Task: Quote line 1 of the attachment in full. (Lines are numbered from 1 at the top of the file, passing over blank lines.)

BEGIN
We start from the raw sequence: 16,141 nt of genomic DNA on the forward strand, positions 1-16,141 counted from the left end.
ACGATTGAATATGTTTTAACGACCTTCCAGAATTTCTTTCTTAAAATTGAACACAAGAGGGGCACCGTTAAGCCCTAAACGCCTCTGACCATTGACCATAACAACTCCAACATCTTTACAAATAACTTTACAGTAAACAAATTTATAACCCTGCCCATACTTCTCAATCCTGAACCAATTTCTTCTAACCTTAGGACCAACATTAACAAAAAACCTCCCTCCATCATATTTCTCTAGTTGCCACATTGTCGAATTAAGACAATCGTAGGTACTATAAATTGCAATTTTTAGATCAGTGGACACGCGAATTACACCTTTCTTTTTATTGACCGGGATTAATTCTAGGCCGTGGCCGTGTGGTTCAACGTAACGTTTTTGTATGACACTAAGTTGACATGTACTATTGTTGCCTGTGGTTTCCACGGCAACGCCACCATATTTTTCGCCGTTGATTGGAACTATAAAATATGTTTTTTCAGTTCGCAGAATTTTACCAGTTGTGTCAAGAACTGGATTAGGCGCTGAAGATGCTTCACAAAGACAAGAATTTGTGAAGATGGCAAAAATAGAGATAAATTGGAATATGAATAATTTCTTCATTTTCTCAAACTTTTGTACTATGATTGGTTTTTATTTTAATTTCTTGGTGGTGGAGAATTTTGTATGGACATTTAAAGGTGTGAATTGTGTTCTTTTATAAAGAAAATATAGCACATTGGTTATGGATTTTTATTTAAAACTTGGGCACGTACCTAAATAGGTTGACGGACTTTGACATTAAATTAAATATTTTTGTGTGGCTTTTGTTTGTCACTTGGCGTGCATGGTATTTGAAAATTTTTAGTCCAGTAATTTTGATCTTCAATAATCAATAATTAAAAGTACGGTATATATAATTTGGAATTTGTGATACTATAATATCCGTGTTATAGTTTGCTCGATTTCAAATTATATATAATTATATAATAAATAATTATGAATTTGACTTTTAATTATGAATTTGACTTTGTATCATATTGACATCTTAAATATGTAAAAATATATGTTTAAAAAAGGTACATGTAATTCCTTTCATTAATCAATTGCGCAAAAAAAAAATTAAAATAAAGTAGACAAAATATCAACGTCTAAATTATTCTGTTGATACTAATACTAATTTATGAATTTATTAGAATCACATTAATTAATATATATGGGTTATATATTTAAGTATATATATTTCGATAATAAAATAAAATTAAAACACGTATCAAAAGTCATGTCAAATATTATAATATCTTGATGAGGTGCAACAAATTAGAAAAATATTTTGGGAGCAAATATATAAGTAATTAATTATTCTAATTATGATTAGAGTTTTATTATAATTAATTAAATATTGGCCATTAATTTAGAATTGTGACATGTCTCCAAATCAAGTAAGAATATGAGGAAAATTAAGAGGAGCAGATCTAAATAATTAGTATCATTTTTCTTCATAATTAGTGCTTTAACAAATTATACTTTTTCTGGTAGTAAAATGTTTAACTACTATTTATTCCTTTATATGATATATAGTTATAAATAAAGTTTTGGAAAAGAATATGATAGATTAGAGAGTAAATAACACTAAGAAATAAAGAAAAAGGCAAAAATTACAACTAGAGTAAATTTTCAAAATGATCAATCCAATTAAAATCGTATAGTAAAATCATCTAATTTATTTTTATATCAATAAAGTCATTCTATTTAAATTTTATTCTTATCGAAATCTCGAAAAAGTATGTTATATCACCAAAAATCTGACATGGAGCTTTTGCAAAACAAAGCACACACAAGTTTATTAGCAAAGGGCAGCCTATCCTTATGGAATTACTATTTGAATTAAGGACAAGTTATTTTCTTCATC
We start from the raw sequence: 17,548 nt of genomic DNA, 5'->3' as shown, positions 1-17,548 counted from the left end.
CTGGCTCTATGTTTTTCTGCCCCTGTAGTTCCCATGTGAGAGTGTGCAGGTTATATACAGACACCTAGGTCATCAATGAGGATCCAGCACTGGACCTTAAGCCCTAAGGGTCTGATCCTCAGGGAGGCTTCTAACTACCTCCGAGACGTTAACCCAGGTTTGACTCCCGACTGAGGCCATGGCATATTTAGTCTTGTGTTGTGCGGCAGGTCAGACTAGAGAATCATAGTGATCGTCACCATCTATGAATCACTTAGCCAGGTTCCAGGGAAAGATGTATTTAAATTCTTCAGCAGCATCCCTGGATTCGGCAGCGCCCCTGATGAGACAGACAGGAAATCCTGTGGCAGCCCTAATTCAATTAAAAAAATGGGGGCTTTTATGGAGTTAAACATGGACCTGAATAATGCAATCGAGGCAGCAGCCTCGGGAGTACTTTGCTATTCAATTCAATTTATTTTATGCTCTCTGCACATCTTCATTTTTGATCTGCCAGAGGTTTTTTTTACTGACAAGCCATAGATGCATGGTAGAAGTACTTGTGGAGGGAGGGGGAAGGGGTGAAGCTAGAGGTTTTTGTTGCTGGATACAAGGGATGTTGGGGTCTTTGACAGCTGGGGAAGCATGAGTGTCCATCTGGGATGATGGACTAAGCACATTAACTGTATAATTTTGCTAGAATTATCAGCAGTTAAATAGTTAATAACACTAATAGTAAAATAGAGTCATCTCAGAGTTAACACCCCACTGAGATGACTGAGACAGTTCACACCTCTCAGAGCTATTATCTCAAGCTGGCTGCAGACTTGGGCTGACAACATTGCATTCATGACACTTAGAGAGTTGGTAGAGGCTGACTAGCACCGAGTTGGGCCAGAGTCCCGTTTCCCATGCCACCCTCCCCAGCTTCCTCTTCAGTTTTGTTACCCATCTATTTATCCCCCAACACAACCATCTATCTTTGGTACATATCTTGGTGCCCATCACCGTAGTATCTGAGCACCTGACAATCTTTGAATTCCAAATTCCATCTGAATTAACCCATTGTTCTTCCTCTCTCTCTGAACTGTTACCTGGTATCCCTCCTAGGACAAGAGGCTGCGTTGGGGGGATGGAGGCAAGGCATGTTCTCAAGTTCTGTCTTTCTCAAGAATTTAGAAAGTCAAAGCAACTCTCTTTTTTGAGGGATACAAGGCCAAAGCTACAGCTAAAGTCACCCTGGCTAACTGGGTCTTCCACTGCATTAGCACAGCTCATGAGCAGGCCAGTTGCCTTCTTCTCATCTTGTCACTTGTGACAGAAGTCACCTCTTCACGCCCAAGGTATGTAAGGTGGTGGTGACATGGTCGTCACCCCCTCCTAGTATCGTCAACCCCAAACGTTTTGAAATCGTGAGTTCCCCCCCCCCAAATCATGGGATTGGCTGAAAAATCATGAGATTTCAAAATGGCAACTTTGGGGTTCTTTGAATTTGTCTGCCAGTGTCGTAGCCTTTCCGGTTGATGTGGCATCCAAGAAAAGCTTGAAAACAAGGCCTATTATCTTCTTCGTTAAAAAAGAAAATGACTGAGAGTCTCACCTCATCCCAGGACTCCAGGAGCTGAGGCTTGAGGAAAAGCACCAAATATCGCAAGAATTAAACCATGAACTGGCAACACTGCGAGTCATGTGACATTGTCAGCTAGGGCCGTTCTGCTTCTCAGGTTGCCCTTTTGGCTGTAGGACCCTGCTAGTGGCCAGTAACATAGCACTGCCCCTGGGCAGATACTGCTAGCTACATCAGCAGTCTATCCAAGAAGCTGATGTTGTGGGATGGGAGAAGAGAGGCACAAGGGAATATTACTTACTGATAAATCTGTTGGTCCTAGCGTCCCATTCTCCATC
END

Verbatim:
We start from the raw sequence: 16,141 nt of genomic DNA on the forward strand, positions 1-16,141 counted from the left end.